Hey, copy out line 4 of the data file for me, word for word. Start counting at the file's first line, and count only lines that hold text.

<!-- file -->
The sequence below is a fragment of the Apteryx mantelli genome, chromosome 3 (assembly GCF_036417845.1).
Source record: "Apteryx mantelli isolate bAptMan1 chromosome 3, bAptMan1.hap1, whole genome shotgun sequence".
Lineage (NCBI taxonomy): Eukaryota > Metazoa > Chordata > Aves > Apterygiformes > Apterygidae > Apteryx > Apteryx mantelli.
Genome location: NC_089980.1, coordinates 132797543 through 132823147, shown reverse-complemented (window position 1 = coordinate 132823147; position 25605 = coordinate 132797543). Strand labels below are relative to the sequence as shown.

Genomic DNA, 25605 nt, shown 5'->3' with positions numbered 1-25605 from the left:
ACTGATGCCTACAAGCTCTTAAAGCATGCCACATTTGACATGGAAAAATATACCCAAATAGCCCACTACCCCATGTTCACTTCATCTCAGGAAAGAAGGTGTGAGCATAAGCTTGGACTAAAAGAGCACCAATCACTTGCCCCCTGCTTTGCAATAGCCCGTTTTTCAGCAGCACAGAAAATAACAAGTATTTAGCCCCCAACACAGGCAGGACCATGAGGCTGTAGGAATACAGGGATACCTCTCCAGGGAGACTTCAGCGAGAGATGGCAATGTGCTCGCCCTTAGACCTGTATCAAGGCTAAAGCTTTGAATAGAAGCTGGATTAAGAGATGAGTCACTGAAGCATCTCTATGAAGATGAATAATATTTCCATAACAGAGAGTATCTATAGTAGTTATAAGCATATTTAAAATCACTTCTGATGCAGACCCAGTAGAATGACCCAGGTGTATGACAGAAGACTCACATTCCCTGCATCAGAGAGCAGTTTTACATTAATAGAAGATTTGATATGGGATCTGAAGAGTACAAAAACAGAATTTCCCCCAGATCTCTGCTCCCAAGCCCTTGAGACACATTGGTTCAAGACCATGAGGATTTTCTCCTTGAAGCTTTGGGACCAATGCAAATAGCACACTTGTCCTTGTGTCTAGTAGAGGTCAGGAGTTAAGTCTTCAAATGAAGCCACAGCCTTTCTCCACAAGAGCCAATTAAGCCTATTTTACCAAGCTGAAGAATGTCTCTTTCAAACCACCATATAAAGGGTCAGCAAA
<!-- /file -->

Genome location: NC_089980.1, coordinates 132797543 through 132823147, shown reverse-complemented (window position 1 = coordinate 132823147; position 25605 = coordinate 132797543). Strand labels below are relative to the sequence as shown.